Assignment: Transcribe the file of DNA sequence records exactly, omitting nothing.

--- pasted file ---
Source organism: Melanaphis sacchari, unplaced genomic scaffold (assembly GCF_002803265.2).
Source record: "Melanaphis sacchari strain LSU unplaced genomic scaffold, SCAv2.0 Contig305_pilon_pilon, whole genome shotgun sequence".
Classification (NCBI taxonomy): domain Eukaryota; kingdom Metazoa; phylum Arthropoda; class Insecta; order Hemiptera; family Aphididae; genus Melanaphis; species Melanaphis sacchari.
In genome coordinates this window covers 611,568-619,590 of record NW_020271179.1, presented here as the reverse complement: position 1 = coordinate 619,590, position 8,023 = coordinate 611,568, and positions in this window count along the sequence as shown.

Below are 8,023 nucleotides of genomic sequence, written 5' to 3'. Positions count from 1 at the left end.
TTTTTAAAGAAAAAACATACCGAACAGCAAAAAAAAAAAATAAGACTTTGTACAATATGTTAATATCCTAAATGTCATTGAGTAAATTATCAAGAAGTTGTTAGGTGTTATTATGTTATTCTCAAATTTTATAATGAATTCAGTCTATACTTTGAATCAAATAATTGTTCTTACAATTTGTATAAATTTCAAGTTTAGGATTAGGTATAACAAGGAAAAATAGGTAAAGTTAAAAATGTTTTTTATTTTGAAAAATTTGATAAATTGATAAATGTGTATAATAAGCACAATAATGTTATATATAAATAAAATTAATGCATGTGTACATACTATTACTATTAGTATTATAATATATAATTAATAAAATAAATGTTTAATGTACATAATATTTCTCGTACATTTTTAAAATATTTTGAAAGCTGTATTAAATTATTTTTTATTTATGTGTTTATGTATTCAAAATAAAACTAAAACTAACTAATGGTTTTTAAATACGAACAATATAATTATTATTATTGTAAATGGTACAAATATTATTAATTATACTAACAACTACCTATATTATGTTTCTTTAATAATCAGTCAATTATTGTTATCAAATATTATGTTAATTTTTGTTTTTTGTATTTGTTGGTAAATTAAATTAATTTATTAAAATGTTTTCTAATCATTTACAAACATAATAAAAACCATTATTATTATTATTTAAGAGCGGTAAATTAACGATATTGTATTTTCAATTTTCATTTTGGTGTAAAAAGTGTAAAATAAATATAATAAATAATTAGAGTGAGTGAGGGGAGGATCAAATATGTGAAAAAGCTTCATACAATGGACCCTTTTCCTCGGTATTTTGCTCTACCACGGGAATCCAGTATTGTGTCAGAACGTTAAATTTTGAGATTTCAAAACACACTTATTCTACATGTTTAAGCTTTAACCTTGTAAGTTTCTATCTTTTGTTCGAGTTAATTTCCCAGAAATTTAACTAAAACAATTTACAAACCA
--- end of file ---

Source organism: Melanaphis sacchari, unplaced genomic scaffold (assembly GCF_002803265.2).
Source record: "Melanaphis sacchari strain LSU unplaced genomic scaffold, SCAv2.0 Contig305_pilon_pilon, whole genome shotgun sequence".
Classification (NCBI taxonomy): domain Eukaryota; kingdom Metazoa; phylum Arthropoda; class Insecta; order Hemiptera; family Aphididae; genus Melanaphis; species Melanaphis sacchari.
In genome coordinates this window covers 611,568-619,590 of record NW_020271179.1, presented here as the reverse complement: position 1 = coordinate 619,590, position 8,023 = coordinate 611,568, and positions in this window count along the sequence as shown.

Below are 8,023 nucleotides of genomic sequence, written 5' to 3'. Positions count from 1 at the left end.
TTTTTAAAGAAAAAACATACCGAACAGCAAAAAAAAAAAATAAGACTTTGTACAATATGTTAATATCCTAAATGTCATTGAGTAAATTATCAAGAAGTTGTTAGGTGTTATTATGTTATTCTCAAATTTTATAATGAATTCAGTCTATACTTTGAATCAAATAATTGTTCTTACAATTTGTATAAATTTCAAGTTTAGGATTAGGTATAACAAGGAAAAATAGGTAAAGTTAAAAATGTTTTTTATTTTGAAAAATTTGATAAATTGATAAATGTGTATAATAAGCACAATAATGTTATATATAAATAAAATTAATGCATGTGTACATACTATTACTATTAGTATTATAATATATAATTAATAAAATAAATGTTTAATGTACATAATATTTCTCGTACATTTTTAAAATATTTTGAAAGCTGTATTAAATTATTTTTTATTTATGTGTTTATGTATTCAAAATAAAACTAAAACTAACTAATGGTTTTTAAATACGAACAATATAATTATTATTATTGTAAATGGTACAAATATTATTAATTATACTAACAACTACCTATATTATGTTTCTTTAATAATCAGTCAATTATTGTTATCAAATATTATGTTAATTTTTGTTTTTTGTATTTGTTGGTAAATTAAATTAATTTATTAAAATGTTTTCTAATCATTTACAAACATAATAAAAACCATTATTATTATTATTTAAGAGCGGTAAATTAACGATATTGTATTTTCAATTTTCATTTTGGTGTAAAAAGTGTAAAATAAATATAATAAATAATTAGAGTGAGTGAGGGGAGGATCAAATATGTGAAAAAGCTTCATACAATGGACCCTTTTCCTCGGTATTTTGCTCTACCACGGGAATCCAGTATTGTGTCAGAACGTTAAATTTTGAGATTTCAAAACACACTTATTCTACATGTTTAAGCTTTAACCTTGTAAGTTTCTATCTTTTGTTCGAGTTAATTTCCCAGAAATTTAACTAAAACAATTTACAAACCA